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Working with “Inside Hana’s Suitcase” and “Hana’s Suitcase”

“Inside Hana’s Suitcase” and “Hana’s Suitcase” 

update: Today, if you’re in Canada, tune in to CBC at 8:00 P.M.

Toronto filmmaker Larry Weinstein’s deeply affecting 2009 Holocaust documentary Inside Hana’s Suitcase (CBC, 8 p.m.) is meaningful and heartfelt, about one young girl’s experiences of the Holocaust, without stooping to condescension or cheap sentimentality.

To Reach out and Touch the Holocaust

Who's Who, Inside Hana's Suitcase

Back in November 2009, I posted about my brother’s film, Inside Hana’s Suitcase, being screened. Since then, the film has travelled to many festivals, including here in the Jerusalem Film Festival. The book Hana’s Suitcase by Karen Levine, translated into at least 44 languages, has continued to be read and enjoyed.

Now, it’s my turn to do something with this story. I’ve been maniacally working on a series of lessons for Hebrew-speaking English language learners. My goal is to awaken my students’ curiousity in the incredible story of how Fumiko Ishioka, head of the Tokyo Holocaust Education Resource Center, was able to borrow a suitcase from the Auschwitz Museum and through her desire to teach Japanese children the story of the Holocaust, tracked down the owner of the suitcase and her brother.

This story circled the globe bringing new information to George Brady, alive and well in Toronto, Canada about his sister, Hana. He learned of her days in Terezin via drawings sent to him by Fumiko, and he learned that her suitcase had found its way to Tokyo. He also discovered how children around the world were eager to learn about Hana and his own history.

The story touches all who read it, and the film energizes it anew, in its dramatizations of the Brady family life in Czechoslovakia before WWII and the changes in life that came with the Nazi restrictions and deportations to Terezin.

I’m grappling with the following questions:

  • How can I make this story accessible to non-English speakers?
  • How can I present the story  in a way that arouses curiousity to know more?
  • How can I help non-English speakers understand the film, currently unavailable with sub-titles?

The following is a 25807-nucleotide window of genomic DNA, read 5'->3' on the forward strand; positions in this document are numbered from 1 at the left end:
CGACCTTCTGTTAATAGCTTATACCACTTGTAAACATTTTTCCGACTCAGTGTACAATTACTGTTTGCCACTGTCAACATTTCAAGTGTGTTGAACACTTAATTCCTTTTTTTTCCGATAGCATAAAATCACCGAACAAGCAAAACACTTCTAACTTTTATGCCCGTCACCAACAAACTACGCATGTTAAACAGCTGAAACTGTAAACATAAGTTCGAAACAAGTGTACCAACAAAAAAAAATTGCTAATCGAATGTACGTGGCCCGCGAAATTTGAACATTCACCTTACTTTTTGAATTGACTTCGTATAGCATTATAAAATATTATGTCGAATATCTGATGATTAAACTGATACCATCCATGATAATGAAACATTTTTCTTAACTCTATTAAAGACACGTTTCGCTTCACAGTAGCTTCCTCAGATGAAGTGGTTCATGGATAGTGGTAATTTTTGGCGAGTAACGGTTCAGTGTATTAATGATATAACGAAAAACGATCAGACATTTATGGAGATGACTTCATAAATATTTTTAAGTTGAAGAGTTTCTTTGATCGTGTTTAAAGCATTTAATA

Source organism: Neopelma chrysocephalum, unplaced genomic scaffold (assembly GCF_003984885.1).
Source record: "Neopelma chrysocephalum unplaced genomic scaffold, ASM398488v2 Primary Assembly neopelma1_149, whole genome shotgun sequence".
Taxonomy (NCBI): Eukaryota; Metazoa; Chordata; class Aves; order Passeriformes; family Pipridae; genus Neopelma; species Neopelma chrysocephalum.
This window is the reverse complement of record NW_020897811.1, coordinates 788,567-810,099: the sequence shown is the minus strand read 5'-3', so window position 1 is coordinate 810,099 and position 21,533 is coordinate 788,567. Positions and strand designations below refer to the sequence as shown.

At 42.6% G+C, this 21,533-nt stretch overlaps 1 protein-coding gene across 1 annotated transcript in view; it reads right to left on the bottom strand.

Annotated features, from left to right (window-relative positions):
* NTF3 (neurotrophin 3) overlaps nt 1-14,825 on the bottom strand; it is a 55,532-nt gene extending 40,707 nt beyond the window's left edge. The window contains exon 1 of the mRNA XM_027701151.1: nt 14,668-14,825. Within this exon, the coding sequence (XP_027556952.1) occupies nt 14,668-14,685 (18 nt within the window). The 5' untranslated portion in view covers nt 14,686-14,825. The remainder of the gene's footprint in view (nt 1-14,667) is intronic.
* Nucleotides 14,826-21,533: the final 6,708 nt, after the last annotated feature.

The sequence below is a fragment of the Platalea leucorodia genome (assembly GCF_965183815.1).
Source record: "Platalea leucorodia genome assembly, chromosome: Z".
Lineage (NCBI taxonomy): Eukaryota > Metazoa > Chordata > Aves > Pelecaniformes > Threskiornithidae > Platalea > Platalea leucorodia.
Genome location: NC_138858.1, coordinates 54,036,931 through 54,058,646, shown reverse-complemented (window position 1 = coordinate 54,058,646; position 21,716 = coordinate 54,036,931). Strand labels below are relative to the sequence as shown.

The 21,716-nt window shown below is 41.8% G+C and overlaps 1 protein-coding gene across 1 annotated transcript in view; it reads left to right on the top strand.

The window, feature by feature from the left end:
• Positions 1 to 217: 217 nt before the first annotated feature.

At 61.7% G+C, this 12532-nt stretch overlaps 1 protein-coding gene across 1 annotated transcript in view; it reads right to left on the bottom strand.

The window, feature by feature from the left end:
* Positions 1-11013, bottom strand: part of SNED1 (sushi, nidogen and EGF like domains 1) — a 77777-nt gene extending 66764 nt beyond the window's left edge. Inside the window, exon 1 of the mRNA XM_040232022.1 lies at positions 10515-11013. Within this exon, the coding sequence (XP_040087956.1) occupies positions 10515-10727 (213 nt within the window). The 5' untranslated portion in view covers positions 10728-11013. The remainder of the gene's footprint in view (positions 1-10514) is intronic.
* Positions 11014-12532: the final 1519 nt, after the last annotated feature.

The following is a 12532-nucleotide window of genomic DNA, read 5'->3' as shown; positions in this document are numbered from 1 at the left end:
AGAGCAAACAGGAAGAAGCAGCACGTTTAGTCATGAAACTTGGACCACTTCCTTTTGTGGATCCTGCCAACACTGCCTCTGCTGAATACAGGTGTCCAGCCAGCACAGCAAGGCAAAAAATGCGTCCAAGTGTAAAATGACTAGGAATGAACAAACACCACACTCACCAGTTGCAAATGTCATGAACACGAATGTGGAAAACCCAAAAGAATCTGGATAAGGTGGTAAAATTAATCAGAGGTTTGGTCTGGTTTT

The process is exciting, especially since I am so very impressed with the original book and especially Larry’s film, Inside Hana’s Suitcase. Stay tuned. If anyone reading is interested, drop a comment!

– judih

Hana's drawing from Terezin


3 responses to “Working with “Inside Hana’s Suitcase” and “Hana’s Suitcase”

  1. talkingnow ⋅

    Are there any other teachers who are using Hana’s Suitcase or who have been able to bring their class to see ‘Inside Hana’s Suitcase’? I’m interested as we are about to engage our students in activities around both.

    – judih

  2. talkingnow ⋅

    Hello dear Fumiko!
    Thanks so much for your comments. Powerpoint subtitles? Do you mean you take specific screen shots, add subtitles and build up a powerpoint? If so, yes, that’s a very cool idea.
    About the interactive website – I’m using the biography pages of you, George and Hana and asking students to fill in a guided chart – first of basic facts and then filling in important events according to the year. I’m also doing some mapping: one for Nove Mesto and the other for the main world locations involved in the story. I’m aiming the activities at strong Jr. High students and High School students.
    For the film, I’ve done something else: pre-teach vocabulary, then transcribe some quotes and ask students to check who says what as they watch clips.

    How is the level of English in Japan? Perhaps you’d like to see what I’ve got so far?
    – judih

  3. Fumiko ⋅

    Hi Judith, it’s a challenge for me too to share Larry’s wonderful film with Japanese audience. I’ve made powerpoint subtitles in Japanese and shown it to a few groups. It works better if I briefly explain the whole story and the structure of the film first so that audience can travel back and forth comfortably with the film. I’m now also struggling to find a way to share the interactive website with Japanese students.

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